The studies into mental and emotional areas, and the benefits that yoga can provide in these areas, will continue to grow as technology advances and the ability to measure neurological and nervous system activity and change develops. This area of research is very much developing and is exciting because of the potential real benefits that can arise from studies in this area. Understanding and validating how a holistic yoga practice can possibly provide a range of mental and emotional benefits to healthy and health impaired populations could result in very significant advances for society in addressing the growth in negative socio-economic impacts from mental and emotional health issues throughout the world. Statistics sourced from Our World in Data (”Mental Health” Hannah Ritchie and Max Roser, 2018) show the following:
• 792 million people, 10.7% of the global population have a mental disorder;
• 264 million people, 3.4% of the global population suffer depression;
• 284 million people, 3.8% of the global population suffer anxiety disorders.
Stress and mental health related disease and disorders can be seen to be an extensive issue through the global population, with a proportionally higher impact on Women. This has significant impacts socially (through direct impacts on communities, families and relationship stability) and economically (through cost impacts such as treatment cost and losses through sick days and productivity in the work environment).

A number of studies have been undertaken using mental imaging techniques and provide evidence of increased Gamma-aminobutyric acid (GABA) – this is an amino acid that functions as the primary inhibitory neurotransmitter for the central nervous system, reducing neuronal excitability by inhibiting nerve transmission GABA increases results directly in reduced stress, anxiety and mood imbalance. Some key findings from a number of studies (The Meditative Mind: A Comprehensive Meta-Analysis of MRI Studies. Boccia M, Piccardi L, Guariglia P., Biomed Res Int. 2015), which have used neuroimaging techniques to measure brain activity and changes in brain structure and chemical activity were:
• Improved levels of concentration, attention and focus; and,
• Enhanced memory and adaptive behaviors for problem solving.

Additionally, Yoga Alliance has reported further studies which highlight:
• Lower levels in indicators of stress, anxiety and mood disorders; and,
• Indicators of enhanced self-regulation of stress and anxiety.
• Increased GABA – reducing neuronal excitability by inhibiting nerve transmission and directly reducing stress and anxiety; and,
• Enhanced capacity for pain regulation within long term practitioners of yoga – studies showed that the ability to regulate pain improved the longer the practitioner had been practicing yoga.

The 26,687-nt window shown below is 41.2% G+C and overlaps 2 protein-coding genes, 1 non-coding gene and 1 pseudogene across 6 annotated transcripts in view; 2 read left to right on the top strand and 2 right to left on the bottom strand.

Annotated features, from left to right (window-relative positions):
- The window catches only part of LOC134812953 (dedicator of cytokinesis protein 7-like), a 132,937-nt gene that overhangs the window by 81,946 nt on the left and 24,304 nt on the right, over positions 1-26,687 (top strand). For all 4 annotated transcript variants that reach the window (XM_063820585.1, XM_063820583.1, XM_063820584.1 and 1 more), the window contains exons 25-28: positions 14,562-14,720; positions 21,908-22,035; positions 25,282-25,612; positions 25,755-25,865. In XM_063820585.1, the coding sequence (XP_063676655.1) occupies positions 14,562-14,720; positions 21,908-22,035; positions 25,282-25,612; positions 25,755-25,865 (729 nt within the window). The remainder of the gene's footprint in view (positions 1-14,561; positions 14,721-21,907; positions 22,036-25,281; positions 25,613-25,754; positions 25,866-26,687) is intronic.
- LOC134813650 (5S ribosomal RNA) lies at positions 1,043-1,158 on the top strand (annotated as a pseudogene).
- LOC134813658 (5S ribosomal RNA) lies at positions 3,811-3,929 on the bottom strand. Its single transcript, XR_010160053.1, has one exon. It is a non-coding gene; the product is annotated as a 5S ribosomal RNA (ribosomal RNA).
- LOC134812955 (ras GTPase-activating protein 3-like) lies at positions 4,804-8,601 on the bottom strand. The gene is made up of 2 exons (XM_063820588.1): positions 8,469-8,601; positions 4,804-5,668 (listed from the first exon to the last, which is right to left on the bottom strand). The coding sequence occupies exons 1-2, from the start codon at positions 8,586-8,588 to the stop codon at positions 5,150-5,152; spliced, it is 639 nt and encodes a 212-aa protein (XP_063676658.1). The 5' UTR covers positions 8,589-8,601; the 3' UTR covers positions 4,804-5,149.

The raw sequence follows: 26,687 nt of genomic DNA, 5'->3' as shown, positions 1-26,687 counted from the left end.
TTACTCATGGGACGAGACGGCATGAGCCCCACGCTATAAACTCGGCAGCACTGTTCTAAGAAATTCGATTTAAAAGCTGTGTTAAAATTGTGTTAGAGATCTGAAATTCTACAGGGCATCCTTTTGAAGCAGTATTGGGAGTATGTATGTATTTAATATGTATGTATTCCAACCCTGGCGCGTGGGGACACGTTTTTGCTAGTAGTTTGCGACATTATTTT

General findings from Research
If we break research areas down into key themes or areas, I think a good way to look broadly across the volume of findings and data is into the following categories:
• Physical benefits – it is now widely accepted that yoga improves strength, flexibility, mobility, balance, proprioception and energy levels – enhancing performance generally. Additionally, research studies have provided evidence of deeper physical benefits including enhancing bone strength and density, immunity levels, cardiovascular and respiratory functions, reducing inflammation and blood sugar levels, and positive impacts on hormone imbalance. The broadness of these physical benefits points to yoga being beneficial across all age levels and for both healthy and health challenged populations;
• Mental and emotional benefits – the studies have shown positive benefits from yoga on concentration, attention, focus and enhanced memory and cognitive function. At a higher emotional level, the evidence supports benefits to self-esteem and self-awareness that accrue through a consistent yoga practice.
• Impaired health benefits – there is a large and growing body of research covering the impacts of a yoga practice where individuals are suffering disease or disorder of a chronic nature. These research studies have essentially looked at how yoga can improve the impact of symptoms, management of pain and the overall quality of life experience. The studies have generally found positive evidence that yoga improves overall quality of life, and has direct positive impacts on symptoms and side effects of disease and disorder such as fatigue, sleep disorder, inflammation, immunity, pain tolerance and regulation, anxiety, mood imbalance and stress.